Red Hat Unveils IDE for Kubernetes Development
Open source champion Red Hat today unveiled what it calls the industry's first integrated development environment (IDE) for creating apps to work with Kubernetes, the wildly popular container orchestration system.
The new IDE, called Red Hat CodeReady WorkSpaces, is based on the Eclipse Che open source IDE, and it's optimized to work with Red Hat's OpenShift ("a container application platform that brings Docker and Kubernetes to the enterprise") and its flagship Red Hat Enterprise Linux (RHEL) distro.
Red Hat describes Kubernetes as "an open source container orchestration system for automating application deployment, scaling, and management" that's especially useful for eliminating many of the manual processes involved in deploying and scaling containerized applications.
According to the company, Red Hat CodeReady Workspaces includes:
- Centralized developer environments running in OpenShift Container Platform or OpenShift Dedicated.
- Multi-container workspaces for each developer that can be replicated with a single click using workspace Factories.
- Pre-built developer workspace stacks based on Red Hat Enterprise Linux 7 and Red Hat Enterprise Linux 8 Beta.
- The ability to create custom stacks for any language or runtime.
- Enterprise integration via Keycloak Single Sign-On (SSO) for Active Directory (AD) or Lightweight Directory Access Protocol (LDAP).
- The option to use the built-in browser-based IDE, or mount-and-sync between OpenShift and a desktop IDE via oc rsync (if enabled on the OpenShift cluster).
- Source code is hosted outside hard-to-secure endpoint devices like developer laptops.
- Other capabilities of Eclipse Che 6.x.
Those "other capabilities" of Eclipse Che 6.x can be seen in the project's most recent release notes.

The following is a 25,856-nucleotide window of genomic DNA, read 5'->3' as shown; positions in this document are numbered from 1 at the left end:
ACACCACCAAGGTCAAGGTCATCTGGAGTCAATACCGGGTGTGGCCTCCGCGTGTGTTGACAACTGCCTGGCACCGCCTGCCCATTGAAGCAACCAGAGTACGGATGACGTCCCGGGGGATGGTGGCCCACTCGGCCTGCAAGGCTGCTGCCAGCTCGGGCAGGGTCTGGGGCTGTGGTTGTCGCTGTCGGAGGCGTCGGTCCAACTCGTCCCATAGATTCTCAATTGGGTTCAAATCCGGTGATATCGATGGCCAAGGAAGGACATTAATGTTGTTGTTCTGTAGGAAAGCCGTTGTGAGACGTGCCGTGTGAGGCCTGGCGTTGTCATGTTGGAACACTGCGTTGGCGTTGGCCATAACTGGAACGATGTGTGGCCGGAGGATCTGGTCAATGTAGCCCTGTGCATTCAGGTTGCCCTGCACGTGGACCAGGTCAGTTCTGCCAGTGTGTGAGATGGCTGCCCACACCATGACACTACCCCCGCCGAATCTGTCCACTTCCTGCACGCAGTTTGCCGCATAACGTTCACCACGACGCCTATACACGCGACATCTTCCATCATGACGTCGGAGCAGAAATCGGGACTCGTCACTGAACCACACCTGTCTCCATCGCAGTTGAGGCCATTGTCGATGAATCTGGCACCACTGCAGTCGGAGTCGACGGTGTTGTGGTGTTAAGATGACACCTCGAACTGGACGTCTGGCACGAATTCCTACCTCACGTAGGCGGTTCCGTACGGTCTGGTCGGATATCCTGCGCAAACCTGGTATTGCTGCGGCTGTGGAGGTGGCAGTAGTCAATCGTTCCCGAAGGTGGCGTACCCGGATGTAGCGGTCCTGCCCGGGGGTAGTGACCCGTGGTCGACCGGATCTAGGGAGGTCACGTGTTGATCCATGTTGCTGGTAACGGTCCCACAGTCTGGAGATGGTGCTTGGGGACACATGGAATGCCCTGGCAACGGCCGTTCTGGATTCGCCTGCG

According to Red Hat exec Brad Micklea -- whose LinkedIn profile says he's the project lead for Eclipse Che -- the new IDE helps solve developer problems specific to working with Kubernetes.
"The challenge with building and deploying applications in any Kubernetes distribution is that it's difficult for a developer to set up a Kubernetes environment that enables fast, iterative development cycles," Micklea said in a Feb. 5 blog post. "As a result, some development teams fall back to using containers on their laptops and only seeing how things run in Kubernetes after they've merged code back to the origin code repository and triggered a continuous integration (CI) job.
"This is problematic as Kubernetes has unique execution behaviors that might necessitate code changes or optimizations. Waiting to do these until after code is merged back to master is inefficient and can introduce problems in the master branch that affect other developers."
CodeReady Workspaces addresses this issue by providing a fast "locally hosted-style" development experience from within Kubernetes, which he said helps developer teams avoid the "it works on my machine" problem, Micklea said.
Or, as the CodeReady Workspaces site says, "The entire product runs in an OpenShift cluster hosted on-premises or in the cloud and eliminates the need to install anything on a local machine."
Red Hat CodeReady Workspaces is available at no cost with an OpenShift subscription and is available for download upon joining the Red Hat Developer Program. The project's source code is available on GitHub.
David Ramel is the editor of Visual Studio Magazine.